Found in Sanga, Sanga 2007.

Codeword for Sahajiyas

January 28th, 2007 | No Comments

Q. I understand that in Gaudiya Vaisnavism devotees sometimes desire to have a romantic relationship with Krishna. Please explain something about this.

A. In discussing Krishna’s relationship with the gopis, Sri Rupa Goswami mentions two possible types, sambhogecchamayi and tad-bhavecchamayi. The former is the role of a gopi who has a direct love affair with Krishna and the latter is the role of assisting a gopi group leader who has a direct love affair with Krishna. Although both are mentioned, in Gaudiya Vaisnavism the latter is considered preferable. According to both Sri Jiva Goswami and Sri Visvanatha Cakravarti, it is the principal form of conjugal love in relation to Sri Krishna that devotees in our lineage aspire for.

Gopis in this mood love both Radha-Krishna, but with stronger attachment to Sri Radha. These handmaids of Sri Radha feel that assisting in her relationship with Krishna is even more desirable than uniting personally with him. Sri Rupa Goswami also terms this sentiment bhavollasa-rati. Over time devotees have also referred to it as Radha-dasyam, manjari-bhava, and so on. It is the unique emphasis of Sri Caitanya Mahaprabhu.

See also:
Bhavollasa Rati: Love for Radha-Krishna Combined

Q. I read a contentious article in which the term manjari-bhava was referred to as the codeword for prakrta-sahajiyas (imitation devotees). Can you comment?

A. My writing previously received a similar critique by the same author. In answer to a Sanga question, I wrote a brief explanation of the term bhavollasa-rati. After my reply was published, the author of the article you refer to wrote a personal attack against me, at that time labeling bhavollasa-rati the “codeword for sahajiyas.” Now, in a recent article he himself uses the term bhavollasa-rati, citing Rupa Goswami’s Bhakti-rasamrta-sindhu.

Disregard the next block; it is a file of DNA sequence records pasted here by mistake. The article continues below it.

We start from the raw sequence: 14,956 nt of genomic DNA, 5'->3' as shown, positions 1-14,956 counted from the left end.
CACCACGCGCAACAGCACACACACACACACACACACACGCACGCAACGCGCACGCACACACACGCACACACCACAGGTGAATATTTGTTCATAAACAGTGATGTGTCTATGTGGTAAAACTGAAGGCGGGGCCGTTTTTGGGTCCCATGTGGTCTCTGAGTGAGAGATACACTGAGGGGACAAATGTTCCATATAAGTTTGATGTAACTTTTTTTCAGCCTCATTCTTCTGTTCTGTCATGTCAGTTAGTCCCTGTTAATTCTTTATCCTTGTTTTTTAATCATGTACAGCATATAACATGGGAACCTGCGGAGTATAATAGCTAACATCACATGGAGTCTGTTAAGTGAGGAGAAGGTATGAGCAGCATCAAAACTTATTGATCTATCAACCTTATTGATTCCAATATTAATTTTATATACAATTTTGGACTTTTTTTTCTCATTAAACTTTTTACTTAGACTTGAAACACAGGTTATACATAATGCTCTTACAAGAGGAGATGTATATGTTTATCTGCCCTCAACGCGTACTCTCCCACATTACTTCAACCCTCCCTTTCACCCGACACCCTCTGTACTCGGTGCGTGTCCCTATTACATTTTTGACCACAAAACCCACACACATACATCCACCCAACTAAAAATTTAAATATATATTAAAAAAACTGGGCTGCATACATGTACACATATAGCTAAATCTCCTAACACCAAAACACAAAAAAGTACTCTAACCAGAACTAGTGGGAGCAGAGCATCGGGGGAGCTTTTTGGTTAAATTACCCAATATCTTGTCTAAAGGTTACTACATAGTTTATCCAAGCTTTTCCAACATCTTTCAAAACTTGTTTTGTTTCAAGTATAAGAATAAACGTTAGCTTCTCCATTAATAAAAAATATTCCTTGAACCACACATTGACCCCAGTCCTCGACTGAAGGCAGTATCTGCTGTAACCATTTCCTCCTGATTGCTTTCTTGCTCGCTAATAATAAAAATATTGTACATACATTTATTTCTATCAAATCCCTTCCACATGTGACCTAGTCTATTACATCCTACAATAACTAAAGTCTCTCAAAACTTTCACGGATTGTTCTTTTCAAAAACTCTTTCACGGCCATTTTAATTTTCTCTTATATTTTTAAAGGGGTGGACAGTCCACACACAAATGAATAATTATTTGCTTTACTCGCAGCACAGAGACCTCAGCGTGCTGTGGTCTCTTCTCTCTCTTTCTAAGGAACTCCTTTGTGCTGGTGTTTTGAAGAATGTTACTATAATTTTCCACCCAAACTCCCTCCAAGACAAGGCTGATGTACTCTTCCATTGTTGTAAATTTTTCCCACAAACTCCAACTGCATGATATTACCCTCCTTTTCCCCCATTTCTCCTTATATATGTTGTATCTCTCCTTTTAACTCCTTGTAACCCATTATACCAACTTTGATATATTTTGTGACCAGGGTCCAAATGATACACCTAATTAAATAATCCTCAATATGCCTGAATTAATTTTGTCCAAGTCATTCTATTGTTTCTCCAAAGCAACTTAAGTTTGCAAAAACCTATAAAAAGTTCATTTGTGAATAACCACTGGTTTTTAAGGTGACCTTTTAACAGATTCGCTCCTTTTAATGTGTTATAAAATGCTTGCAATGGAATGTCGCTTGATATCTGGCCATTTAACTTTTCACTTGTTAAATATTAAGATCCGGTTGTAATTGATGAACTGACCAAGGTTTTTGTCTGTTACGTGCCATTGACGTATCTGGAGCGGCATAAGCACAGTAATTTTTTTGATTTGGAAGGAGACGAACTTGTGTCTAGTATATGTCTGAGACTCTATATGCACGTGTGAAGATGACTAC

In response I wrote that I first read this term in one of the books of Srila Sridhara Maharaja, referring to his Bengali translation of Bhakti-rasamrta-sindhu, published with Sri Jiva’s commentary, wherein the term bhavollasa-rati is used and discussed. At the time he was adamant that the term could not be found anywhere in the publications of Srila Sridhara Maharaja.

As for the term manjari-bhava, it is found in Sripad Bon Maharaja’s commentary on Bhakti-rasamrta-sindhu, a book approved by Srila Sridhara Maharaja. While it is true that Srila Sridhara Maharaja did not regularly use this term, he certainly discussed the subject as recorded in his published lectures. Indeed, information on the relationship between Radha-Govinda and the manjaris is found in practically all of his books, as it is not possible to enter into a comprehensive understanding of Gaudiya Vaisnavism without this knowledge.

For example, Srila Sridhara Maharaja informs us in Sri Guru and His Grace, “Even the sakhis in madhurya-rasa cannot enter where Radha-Govinda are united privately, but the manjaris are allowed there. They are the younger section, and that is the highest rasa. So the highest point of our attainment, of our aspiration is there, rupanuga—Rupa Manjari. She is the leader of all the manjaris and there the highest quality of union in rasa is found.